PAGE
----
ST. JOHN | Chrisanne Terry said she was pretty clueless about what would be unsafe for a baby until she got pregnant and began doing research.
"We have a bumper pad in the crib that he wants to keep, but I don't," said Terry, gesturing to her husband John Terry, both of Munster, sitting next to her. "But I think after tonight, we'll take it out."
John Terry nodded. "Better safe than sorry."
That's a checkmark in the "new parents reached" box for Mary Puntillo, an educator and neonatal nurse clinician at The Community Hospital, who was teaching the Taking Care of Baby class that the Terrys were sitting in. Puntillo had just finished a portion of the class discussing safe sleeping practices for infants in an effort to move Lake County out of the position as the Indiana county with the most Sudden Unexpected Infant Deaths, or SUIDs.
Sudden Infant Death Syndrome, SIDS, is a specific type of SUID. According to firstcandle.org, there are 4,500 SUIDs a year in the U.S., and of those more than 2,200 are SIDS deaths. While researchers believe SIDS deaths are a result of a brain stem abnormality, SUIDs can be caused by a variety of things. However, statistics from First Candle show that 80 to 90 percent of these deaths are the result of unsafe sleeping practices.
Puntillo and Community Healthcare System are working with new parents, grandparents, physicians and nurses to reduce the number of SUIDs by emphasizing that healthy, full-term infants should sleep on their backs, by themselves and in a naked crib -- one without bumper pads, blankets or soft toys.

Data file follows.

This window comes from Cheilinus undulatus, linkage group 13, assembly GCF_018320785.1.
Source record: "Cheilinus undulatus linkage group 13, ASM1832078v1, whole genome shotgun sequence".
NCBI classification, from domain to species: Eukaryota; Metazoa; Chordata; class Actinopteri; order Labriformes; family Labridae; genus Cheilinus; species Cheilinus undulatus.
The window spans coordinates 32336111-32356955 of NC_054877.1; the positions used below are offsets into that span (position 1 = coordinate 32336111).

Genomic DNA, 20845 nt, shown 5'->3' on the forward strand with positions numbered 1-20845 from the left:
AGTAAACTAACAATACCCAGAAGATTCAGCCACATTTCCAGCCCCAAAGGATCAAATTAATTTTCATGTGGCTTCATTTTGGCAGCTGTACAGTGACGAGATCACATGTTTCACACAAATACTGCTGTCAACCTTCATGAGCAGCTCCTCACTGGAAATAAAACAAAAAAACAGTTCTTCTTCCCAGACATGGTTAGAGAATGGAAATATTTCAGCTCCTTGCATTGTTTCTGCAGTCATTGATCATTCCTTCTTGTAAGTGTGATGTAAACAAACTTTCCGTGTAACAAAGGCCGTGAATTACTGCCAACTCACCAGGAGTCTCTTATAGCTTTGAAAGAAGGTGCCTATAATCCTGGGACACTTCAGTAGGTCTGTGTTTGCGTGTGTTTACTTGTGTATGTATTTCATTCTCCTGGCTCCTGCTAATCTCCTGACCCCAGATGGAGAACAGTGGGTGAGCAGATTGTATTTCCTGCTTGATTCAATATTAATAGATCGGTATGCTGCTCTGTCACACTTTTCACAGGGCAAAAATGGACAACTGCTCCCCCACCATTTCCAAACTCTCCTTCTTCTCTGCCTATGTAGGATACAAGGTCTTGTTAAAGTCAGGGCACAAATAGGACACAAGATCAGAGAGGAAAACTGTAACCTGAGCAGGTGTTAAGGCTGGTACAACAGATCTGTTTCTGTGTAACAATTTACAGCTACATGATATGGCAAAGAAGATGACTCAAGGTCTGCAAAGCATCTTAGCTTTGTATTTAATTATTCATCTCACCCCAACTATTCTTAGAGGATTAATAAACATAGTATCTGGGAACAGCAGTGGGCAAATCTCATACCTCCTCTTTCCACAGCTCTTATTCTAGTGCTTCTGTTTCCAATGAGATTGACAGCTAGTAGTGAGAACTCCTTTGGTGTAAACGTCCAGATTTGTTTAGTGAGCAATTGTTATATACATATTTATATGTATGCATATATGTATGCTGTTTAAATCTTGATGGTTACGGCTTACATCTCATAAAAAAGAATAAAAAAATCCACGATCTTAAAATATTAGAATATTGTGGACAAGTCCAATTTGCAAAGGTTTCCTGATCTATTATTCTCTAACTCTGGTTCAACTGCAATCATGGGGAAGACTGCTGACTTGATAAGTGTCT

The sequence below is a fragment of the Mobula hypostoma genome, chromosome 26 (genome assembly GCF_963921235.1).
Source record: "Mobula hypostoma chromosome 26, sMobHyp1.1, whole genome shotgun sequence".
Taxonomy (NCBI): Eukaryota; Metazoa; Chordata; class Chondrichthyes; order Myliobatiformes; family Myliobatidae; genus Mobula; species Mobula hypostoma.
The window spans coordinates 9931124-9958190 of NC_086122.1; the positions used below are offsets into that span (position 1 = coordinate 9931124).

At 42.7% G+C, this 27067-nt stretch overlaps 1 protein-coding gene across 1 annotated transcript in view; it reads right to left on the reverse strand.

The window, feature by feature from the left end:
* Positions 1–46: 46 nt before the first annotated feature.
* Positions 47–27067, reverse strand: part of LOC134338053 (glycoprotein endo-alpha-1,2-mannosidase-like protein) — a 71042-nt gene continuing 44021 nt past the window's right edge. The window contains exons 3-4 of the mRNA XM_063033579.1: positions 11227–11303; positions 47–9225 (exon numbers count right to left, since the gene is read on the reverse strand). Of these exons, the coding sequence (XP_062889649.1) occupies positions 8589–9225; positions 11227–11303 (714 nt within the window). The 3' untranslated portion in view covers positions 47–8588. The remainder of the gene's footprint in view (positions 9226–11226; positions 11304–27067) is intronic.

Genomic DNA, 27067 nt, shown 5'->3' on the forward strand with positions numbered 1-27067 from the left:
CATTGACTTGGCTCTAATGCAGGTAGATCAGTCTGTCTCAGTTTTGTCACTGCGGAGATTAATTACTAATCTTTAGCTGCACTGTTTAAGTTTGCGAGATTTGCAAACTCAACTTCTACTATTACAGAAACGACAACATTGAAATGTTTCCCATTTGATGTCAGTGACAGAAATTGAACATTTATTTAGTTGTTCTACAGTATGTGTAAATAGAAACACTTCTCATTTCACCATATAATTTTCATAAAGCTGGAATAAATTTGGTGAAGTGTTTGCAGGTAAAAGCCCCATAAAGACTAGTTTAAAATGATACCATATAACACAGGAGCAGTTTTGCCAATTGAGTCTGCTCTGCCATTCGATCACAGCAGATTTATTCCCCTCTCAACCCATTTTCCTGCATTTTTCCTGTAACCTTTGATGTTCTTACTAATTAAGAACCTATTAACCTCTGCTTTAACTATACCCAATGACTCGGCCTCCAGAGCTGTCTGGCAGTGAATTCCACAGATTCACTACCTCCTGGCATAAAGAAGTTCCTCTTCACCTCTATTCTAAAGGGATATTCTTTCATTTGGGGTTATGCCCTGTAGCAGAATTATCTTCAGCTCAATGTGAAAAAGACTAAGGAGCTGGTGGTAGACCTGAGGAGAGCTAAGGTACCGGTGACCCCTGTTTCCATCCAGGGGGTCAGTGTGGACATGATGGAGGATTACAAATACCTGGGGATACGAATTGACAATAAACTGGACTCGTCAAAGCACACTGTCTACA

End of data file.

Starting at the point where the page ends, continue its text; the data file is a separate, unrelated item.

In the three Community Health System hospitals, the nurses in delivery have begun practicing what they're asking caregivers to do and using Halo SleepSacks, or zippered wearable blankets, so new parents can model their behavior.
A report on Sudden Unexpected Infant Deaths in Indiana between 1999 and 2006 released by the Indiana State Department of Health looked at SIDS and SUIDs in Lake, Allen, Marion, Elkhart and St. Joesph counties. The report found of all the SIDS and SUIDs deaths during that period, in Lake County 8 percent were identified as SIDS, but 84 percent were other SUIDs, the highest amount of SUIDs of the five counties. Eight percent were labeled as unknown causes.
Puntillo's push for safe sleeping practices began after she received a packet of information from Dr. Janice Zunich, director of the Genetics Center at Indiana University School of Medicine Northwest. Zunich was delivering information to area hospitals that had been compiled in a project from students at Purdue University Calumet about safe sleeping practices in 2009. The project came up when a liaison from Franciscan St. Anthony Health Crown Point asked Zunich if she had any ideas for a student project.
"With Community leading Lake County in deliveries, we're in a great position to have an impact on the numbers," Puntillo said.
A week after the Terrys changed their minds about a bumper pad in the bed, Puntillo was hosting another class, this time for grandparents.
"I'm sure you all put your babies on your bellies," said Puntillo as the future grandparents in the room nodded. Puntillo said she did too, for two of her children, and she resisted the idea of back sleeping with her third child, who was prone to throwing up. But Puntillo said babies will naturally turn their heads if they throw up while on their backs so they don't choke.
Rebecca French, whose daughter is due in June, considered not attending the class, but she changed her mind because she knew that's what her daughter wanted. As Puntillo talked about a naked crib, French wrote down "no blankets, no bumper pads, no pillows, no stuffed animals," in her notepad. It was all new to her.
"I've got to return some stuff to the store now," she said.